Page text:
The last time Donald Trump screwed things up for the Republican Party in Georgia—less than a year ago—it cost his party control of the U.S. Senate and the country trillions of dollars (so far). Guess who’s back to offer more “help” to Georgia Republicans?
In case you missed it, Trump (who also managed to lose Georgia’s electoral votes during the presidential election to a Democrat for the first time since 1992) is backing former U.S. Senator David Perdue in a primary bid against Georgia’s Republican governor, Brian Kemp, who angered Trump by not helping him overturn the 2020 election results. Trump wants to get even, but a lot of Republicans just want to get ahead.
“I would hate to see two good men run against each other,” Eric Tanenblatt, who served as chief of staff to former Gov. Sonny Perdue, told CNN’s Mike Warren in November. “Having watched the Republican Party become the dominant party in Georgia, it’s puzzling to me [that] we would see a sitting incumbent Republican governor be challenged by another Republican.”
“My hope is that [Perdue] won’t run,” Georgia Rep. Buddy Carter, a Trump supporter, told Warren at the time. “My hope is that we’ll have just one candidate that we can unify behind.”
Guess what? Party unification isn’t at the top of Trump’s priority list. And keeping Stacey Abrams from becoming governor is, at best, a distant third (right behind getting revenge against his enemies and paving the way for his own 2024 election).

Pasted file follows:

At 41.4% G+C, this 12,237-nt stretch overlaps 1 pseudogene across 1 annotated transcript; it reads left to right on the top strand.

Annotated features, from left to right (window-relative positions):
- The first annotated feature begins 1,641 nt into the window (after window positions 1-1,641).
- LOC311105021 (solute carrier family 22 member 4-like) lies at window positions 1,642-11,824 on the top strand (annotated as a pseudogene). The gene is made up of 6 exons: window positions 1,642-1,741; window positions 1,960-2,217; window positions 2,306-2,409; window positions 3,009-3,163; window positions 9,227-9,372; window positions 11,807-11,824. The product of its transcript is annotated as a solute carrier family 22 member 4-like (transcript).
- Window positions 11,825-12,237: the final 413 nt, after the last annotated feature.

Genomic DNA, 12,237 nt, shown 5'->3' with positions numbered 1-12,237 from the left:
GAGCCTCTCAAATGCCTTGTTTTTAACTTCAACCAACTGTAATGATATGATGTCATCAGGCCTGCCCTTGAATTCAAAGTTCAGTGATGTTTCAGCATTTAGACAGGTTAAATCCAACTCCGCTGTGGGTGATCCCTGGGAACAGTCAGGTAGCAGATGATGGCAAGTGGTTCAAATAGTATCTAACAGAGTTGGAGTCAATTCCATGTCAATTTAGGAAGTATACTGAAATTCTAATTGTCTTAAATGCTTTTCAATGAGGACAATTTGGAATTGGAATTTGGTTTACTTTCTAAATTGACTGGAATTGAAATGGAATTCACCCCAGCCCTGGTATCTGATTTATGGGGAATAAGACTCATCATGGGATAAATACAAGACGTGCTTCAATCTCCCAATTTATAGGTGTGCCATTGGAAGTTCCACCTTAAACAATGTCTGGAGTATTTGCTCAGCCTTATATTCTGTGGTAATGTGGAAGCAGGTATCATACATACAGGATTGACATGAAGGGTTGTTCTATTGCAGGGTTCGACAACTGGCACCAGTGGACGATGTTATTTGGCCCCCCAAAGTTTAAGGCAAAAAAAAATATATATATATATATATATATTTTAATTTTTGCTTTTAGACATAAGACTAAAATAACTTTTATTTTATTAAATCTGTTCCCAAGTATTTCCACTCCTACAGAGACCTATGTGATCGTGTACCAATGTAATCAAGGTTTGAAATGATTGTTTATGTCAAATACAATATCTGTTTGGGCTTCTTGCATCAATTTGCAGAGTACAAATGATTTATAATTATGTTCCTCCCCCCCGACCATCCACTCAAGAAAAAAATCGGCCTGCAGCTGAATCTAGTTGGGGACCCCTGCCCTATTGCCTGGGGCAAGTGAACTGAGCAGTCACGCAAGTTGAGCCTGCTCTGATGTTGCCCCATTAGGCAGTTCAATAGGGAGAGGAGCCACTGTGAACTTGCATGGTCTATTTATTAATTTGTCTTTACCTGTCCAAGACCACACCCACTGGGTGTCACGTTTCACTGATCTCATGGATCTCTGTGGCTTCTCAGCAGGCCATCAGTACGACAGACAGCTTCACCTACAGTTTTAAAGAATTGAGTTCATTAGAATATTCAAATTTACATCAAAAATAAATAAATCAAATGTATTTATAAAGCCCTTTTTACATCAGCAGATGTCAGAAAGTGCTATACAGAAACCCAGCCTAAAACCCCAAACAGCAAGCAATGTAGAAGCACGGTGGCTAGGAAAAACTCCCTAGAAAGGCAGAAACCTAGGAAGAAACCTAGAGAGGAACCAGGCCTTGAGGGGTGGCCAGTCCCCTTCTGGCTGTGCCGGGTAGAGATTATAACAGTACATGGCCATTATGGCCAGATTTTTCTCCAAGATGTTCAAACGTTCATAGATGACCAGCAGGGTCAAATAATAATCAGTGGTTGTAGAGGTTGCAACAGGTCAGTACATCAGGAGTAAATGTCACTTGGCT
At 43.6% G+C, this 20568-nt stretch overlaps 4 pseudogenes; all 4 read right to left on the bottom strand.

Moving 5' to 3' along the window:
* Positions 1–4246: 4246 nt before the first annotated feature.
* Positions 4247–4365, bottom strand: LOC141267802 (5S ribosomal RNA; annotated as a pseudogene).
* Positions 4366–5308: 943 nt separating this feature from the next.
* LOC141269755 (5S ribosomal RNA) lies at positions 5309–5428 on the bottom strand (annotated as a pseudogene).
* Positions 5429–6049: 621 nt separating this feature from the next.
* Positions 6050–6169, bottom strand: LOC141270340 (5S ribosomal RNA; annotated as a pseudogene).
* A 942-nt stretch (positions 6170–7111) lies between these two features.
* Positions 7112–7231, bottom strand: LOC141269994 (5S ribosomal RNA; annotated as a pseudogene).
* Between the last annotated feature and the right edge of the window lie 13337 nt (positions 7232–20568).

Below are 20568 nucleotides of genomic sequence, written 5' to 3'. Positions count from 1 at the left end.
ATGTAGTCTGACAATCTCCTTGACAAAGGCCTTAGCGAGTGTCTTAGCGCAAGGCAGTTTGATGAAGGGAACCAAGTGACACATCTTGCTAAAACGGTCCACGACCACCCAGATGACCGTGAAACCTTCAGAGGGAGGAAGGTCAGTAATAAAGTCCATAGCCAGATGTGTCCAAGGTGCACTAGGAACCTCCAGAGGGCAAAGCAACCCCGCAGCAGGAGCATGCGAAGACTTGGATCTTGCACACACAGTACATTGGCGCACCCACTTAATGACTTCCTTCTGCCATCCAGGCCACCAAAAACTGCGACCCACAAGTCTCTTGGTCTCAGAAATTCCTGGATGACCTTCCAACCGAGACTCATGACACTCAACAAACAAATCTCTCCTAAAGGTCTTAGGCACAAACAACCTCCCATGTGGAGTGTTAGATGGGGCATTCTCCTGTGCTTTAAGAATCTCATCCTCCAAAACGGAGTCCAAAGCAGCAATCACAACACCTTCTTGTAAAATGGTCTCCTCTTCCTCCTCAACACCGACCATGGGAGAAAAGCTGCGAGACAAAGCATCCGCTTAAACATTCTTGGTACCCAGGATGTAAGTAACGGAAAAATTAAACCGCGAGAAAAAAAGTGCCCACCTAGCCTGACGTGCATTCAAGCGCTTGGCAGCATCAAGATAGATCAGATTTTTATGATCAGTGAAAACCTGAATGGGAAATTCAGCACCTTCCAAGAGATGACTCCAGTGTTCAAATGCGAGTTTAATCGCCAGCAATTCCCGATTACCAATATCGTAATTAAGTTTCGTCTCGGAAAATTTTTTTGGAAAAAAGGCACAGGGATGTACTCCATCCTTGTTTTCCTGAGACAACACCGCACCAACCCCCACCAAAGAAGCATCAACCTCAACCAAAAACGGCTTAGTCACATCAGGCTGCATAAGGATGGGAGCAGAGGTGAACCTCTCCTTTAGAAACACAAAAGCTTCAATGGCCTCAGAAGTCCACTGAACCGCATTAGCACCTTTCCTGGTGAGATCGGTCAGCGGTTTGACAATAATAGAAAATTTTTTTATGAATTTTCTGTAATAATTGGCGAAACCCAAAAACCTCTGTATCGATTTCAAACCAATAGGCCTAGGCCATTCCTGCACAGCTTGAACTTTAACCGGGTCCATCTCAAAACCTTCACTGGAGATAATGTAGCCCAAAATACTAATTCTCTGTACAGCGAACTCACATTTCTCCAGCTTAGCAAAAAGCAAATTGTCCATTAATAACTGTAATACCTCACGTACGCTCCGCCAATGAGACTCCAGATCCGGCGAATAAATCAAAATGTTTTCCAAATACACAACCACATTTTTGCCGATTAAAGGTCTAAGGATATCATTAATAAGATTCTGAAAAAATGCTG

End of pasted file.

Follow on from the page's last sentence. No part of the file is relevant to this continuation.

Trump is picking up where he left off in Georgia, doing and saying the same sorts of things that cost Republicans not one, but two, absolutely crucial U.S. Senate seats in January.
As you might recall, Trump’s talk about his election being rigged convinced some Republicans to simply stay home during the state’s January 2021 runoff contests that would determine which party controlled the U.S. Senate.
Trump later conceded this to David Drucker, telling him “They didn’t want to vote, because they knew we got screwed in the presidential election.” Trump also told Drucker that during his rallies in the state, he didn’t stress to voters that Georgia’s voting system was reliable because he “was angry with what happened there.”
Smash-cut to December, and Trump is actively laying the groundwork for a similar outcome. On the heels of Perdue’s announcement, Trump issued a statement saying, “I can’t imagine that Brian Kemp, who has hurt election integrity in Georgia so badly, can do well at the ballot box (unless the election is rigged, of course).”
Unless it is rigged?
As conservative blogger Allahpundit put it, “Probably the single most disruptive and deleterious thing Trump could do to undermine that [post-primary Republican] reunion would be to push the idea that if Kemp wins then he must have cheated to do so. That’ll delegitimize Kemp’s victory in the eyes of some Trumpers and convince others that Georgia’s elections are too tainted to warrant their involvement. They’ll protest by staying home in the general election. Result: Abrams wins.”
This is not some flippant, off-the-cuff remark that Trump said once. Just last week, Trump said that “the MAGA base will just not vote for [Kemp] after what he did with respect to Election Integrity and two horribly run elections, for President and then two Senate seats.”
Back in September, Trump told Georgians that Abrams “might well be better” than Kemp as governor.